FDA rejects Pain Therapeutics' opioid drug, shares plummet

The FDA shot down Pain Therapeutics' abuse-deterrent opioid, Remoxy, for the fourth time, causing the company's shares to decrease by more than 35 percent, according to Reuters.

Remoxy is a capsule formulation of oxycodone intended to prevent opioid abuse.

In a letter to the company, the FDA said the data gathered from test trials of Remoxy showed there are more associated risks than benefits.

"This is a bizarre conclusion to reach, especially during a time of staggering human and economic toll created by opioid abuse and addiction," Remi Barbier, CEO of Pain Therapeutics, said in a press release.

Following the drug's rejection, Pain Therapeutics launched a strategic realignment, which will involve shifting the company's focus to developing  treatments and diagnostic products for Alzheimer's disease.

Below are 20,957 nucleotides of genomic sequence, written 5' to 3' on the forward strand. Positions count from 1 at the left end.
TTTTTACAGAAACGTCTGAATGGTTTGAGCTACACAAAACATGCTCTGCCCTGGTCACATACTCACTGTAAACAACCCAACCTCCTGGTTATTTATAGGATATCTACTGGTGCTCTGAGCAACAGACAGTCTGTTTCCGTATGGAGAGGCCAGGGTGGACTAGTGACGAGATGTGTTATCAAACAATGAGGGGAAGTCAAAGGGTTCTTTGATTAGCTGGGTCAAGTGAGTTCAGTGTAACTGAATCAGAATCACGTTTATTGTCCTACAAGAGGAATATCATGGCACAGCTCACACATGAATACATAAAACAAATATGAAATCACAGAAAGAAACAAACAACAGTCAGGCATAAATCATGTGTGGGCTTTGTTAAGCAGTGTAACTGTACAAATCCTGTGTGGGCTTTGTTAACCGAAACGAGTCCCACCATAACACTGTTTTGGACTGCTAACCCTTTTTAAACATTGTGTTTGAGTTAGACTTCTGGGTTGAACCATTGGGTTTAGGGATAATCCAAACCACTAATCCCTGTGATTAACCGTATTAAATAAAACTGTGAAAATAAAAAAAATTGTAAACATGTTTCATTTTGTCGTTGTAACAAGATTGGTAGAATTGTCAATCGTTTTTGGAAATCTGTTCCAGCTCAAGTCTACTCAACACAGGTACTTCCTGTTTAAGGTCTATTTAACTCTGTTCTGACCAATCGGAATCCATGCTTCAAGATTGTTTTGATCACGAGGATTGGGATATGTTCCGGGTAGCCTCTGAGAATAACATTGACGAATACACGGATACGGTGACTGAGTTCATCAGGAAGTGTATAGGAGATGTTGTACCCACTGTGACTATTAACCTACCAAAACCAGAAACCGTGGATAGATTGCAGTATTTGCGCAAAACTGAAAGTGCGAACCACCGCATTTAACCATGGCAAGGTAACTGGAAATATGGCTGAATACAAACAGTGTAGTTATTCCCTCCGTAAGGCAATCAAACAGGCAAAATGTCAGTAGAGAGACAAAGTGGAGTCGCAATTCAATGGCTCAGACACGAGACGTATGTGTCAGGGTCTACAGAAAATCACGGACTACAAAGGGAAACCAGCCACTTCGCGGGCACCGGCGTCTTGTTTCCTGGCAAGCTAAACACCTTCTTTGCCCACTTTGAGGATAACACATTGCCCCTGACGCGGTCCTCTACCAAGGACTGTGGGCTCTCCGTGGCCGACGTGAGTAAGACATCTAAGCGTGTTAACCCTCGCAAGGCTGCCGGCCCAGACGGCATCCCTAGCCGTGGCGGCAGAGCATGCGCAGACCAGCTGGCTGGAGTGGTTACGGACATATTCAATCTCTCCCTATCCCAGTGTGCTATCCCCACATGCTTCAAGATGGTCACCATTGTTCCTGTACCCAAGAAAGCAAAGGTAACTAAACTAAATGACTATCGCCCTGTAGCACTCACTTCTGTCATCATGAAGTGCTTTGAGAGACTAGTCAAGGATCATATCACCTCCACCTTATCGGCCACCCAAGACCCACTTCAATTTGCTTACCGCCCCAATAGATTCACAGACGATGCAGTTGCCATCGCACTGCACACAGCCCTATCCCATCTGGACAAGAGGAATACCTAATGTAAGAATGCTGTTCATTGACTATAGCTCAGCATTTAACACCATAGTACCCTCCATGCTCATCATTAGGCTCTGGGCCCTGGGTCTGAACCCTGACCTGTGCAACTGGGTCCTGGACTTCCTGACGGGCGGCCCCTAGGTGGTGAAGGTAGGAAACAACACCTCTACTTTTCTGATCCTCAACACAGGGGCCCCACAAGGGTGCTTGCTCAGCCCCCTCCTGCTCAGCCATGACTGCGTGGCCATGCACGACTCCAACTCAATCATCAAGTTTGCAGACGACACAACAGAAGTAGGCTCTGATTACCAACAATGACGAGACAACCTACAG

"They are kind of backed into a corner when their drug gets rejected and there does not seem to be a path forward," Kevin Kedra, an analyst at Gabelli & Co., which owns about 1 percent of the drugmaker's shares, told Reuters. "That’s what companies have to do to stay alive I guess."

Pain Therapeutics' stock dropped 35.3 percent to $1.56 per share on August 6 after Remoxy's rejection. Overall, shares have fallen 40 percent in 2018.

More articles on opioids: 

FDA knew about dangerous opioid misuse, but failed to intervene, documents show
Children in these 3 states experience opioid-related parent loss, incarceration above the national average
Opioid prescriptions static since 2007 despite increased awareness of misuse

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